Compost is organic matter that has been decomposed and recycled as a fertilizer and soil amendment. Compost is used in fertilizing all tree and plant life and is the key ingredient in organic farming.
At the simplest level, the process of composting simply requires making a heap of wetted organic matter known as green waste (leaves, food waste) and waiting for the materials to break down into humus after a period of weeks or months. Modern, methodical composting is a multi-step, closely monitored process with measured inputs of water, air, and carbon- and nitrogen-rich materials. The decomposition process is aided by shredding the plant matter, adding water and ensuring proper aeration by regularly turning the mixture. Worms and fungi further break up the material. Bacteria requiring oxygen to function (aerobic bacteria) and fungi manage the chemical process by converting the inputs into heat, carbon dioxide and ammonium. The ammonium (NH4) is the form of nitrogen used by plants. When available ammonium is not used by plants it is further converted by bacteria into nitrates (NO3) through the process of nitrification.
Compost is rich in nutrients. It is used in gardens, landscaping, horticulture, and agriculture. The compost itself is beneficial for the land in many ways, including as a soil conditioner, a fertilizer, addition of vital humus or humic acids, and as a natural pesticide for soil. In ecosystems, compost is useful for erosion control, land and stream reclamation, wetland construction, and as landfill cover (see compost uses). Organic ingredients intended for composting can alternatively be used to generate biogas through anaerobic digestion.
The term “composting” is used worldwide with differing meanings. Some composting textbooks narrowly define composting as being an aerobic form of decomposition, primarily by microbes. An alternative term to composting is “aerobic digestion”, which in turn is also referred to as “wet composting”.
For many people, composting is used to refer to several different types of biological process. In North America, “anaerobic composting” is still a common term for what much of the rest of the world and in technical publications people call “anaerobic digestion”. The microbes used and the processes involved are quite different between composting and anaerobic digestion.
Carbon, nitrogen, oxygen, water
Materials in a compost pile.
Food scraps compost heap.
Composting organisms require four equally important ingredients to work effectively:
Carbon — for energy; the microbial oxidation of carbon produces the heat, if included at suggested levels.
High carbon materials tend to be brown and dry.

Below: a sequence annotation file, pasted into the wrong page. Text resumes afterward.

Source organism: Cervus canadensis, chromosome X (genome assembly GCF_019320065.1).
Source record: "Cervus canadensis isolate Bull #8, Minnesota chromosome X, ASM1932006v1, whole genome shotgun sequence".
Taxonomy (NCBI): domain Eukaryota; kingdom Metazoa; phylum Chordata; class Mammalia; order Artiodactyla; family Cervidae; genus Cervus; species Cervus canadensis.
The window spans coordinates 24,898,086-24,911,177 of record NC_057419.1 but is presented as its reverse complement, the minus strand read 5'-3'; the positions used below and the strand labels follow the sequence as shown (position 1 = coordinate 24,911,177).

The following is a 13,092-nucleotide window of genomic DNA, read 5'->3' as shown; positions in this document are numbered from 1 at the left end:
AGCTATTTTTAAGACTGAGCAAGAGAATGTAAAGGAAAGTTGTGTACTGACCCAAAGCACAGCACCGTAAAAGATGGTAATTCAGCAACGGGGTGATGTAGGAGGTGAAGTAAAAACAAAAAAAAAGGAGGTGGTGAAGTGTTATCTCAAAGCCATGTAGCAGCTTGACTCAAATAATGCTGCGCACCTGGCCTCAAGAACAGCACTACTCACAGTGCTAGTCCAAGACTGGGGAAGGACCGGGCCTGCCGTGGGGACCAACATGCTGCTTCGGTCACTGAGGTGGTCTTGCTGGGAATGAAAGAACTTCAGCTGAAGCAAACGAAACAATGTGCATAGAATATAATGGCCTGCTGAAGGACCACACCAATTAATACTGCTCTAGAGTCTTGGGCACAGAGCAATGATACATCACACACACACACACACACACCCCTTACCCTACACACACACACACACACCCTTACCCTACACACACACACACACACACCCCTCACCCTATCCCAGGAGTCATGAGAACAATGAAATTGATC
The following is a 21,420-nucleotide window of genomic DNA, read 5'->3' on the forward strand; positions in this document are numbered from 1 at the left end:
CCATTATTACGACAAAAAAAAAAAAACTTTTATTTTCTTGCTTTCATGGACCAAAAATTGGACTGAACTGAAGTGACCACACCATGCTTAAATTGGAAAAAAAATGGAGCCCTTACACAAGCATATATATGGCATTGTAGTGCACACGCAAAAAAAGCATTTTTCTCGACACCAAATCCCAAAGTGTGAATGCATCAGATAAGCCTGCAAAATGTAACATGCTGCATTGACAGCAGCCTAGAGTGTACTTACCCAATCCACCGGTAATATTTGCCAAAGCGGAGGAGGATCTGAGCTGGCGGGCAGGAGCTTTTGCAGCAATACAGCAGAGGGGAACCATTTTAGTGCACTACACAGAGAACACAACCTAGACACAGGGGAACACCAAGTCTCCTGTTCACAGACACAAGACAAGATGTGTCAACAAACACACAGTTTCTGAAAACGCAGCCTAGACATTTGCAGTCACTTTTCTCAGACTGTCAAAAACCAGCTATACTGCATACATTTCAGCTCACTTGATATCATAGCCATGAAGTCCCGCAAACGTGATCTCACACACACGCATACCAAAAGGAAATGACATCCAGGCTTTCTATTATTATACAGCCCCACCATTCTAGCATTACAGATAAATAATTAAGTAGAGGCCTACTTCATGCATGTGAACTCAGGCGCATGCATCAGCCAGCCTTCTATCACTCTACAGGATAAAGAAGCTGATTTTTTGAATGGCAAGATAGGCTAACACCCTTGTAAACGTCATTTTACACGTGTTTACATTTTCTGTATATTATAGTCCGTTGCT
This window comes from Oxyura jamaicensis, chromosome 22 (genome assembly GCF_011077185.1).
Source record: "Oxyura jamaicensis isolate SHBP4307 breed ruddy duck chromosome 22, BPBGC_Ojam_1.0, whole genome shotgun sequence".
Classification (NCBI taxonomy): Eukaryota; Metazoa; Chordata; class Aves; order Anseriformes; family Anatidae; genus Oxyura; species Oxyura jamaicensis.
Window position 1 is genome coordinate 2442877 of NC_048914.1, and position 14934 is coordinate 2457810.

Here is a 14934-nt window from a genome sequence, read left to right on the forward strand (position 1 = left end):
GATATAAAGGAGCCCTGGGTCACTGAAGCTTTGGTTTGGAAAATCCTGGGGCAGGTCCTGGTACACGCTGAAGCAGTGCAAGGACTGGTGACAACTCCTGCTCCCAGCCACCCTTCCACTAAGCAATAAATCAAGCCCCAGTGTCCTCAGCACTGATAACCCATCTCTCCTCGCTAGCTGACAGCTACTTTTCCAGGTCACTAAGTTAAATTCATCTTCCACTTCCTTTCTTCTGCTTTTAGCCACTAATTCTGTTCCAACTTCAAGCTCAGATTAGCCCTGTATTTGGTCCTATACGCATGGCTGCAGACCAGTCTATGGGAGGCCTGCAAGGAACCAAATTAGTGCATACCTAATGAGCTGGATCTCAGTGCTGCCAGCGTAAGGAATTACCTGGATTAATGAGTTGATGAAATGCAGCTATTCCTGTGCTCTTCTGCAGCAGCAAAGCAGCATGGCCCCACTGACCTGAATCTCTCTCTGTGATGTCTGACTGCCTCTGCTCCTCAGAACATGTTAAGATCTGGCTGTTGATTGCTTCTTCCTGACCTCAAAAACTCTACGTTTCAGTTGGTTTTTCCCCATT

Nitrogen — to grow and reproduce more organisms to oxidize the carbon.
High nitrogen materials tend to be green (or colorful, such as fruits and vegetables) and wet.
Oxygen — for oxidizing the carbon, the decomposition process.
Water — in the right amounts to maintain activity without causing anaerobic conditions.
Certain ratios of these materials will provide beneficial bacteria with the nutrients to work at a rate that will heat up the pile. In that process much water will be released as vapor (“steam”), and the oxygen will be quickly depleted, explaining the need to actively manage the pile. The hotter the pile gets, the more often added air and water is necessary; the air/water balance is critical to maintaining high temperatures (135°-160° Fahrenheit / 50° – 70° Celsius) until the materials are broken down. At the same time, too much air or water also slows the process, as does too much carbon (or too little nitrogen).
The most efficient composting occurs with an optimal carbon:nitrogen ratio of about 10:1 to 20:1. Rapid composting is favored by having a C/N ratio of ~30 or less. Theoretical analysis is confirmed by field tests that above 30 the substrate is nitrogen starved, below 15 it is likely to outgas a portion of nitrogen as ammonia. If nitrogen needs to be increased, it has been suggested to add 0.15 pounds of actual nitrogen per three bushels (3.75 cubic feet) of lower nitrogen material. [For those not familiar with these types of units: 0.64g/L or 640 grams of actual nitrogen per cubic meter.] Two to 3 pounds of organic nitrogen supplement (blood meal, manure, bonemeal, alfalfa meal) per 100 pounds of low nitrogen materials (for example, straw or sawdust), supplies generally ample nitrogen and trace minerals in high carbon mixes.
Nearly all plant and animal materials have both carbon and nitrogen, but amounts vary widely, with characteristics noted above (dry/wet, brown/green). Fresh grass clippings have an average ratio of about 15:1 and dry autumn leaves about 50:1 depending on species. Mixing equal parts by volume approximates the ideal C:N range. Few individual situations will provide the ideal mix of materials at any point. Observation of amounts, and consideration of different materials as a pile is built over time, can quickly achieve a workable technique for the individual situation.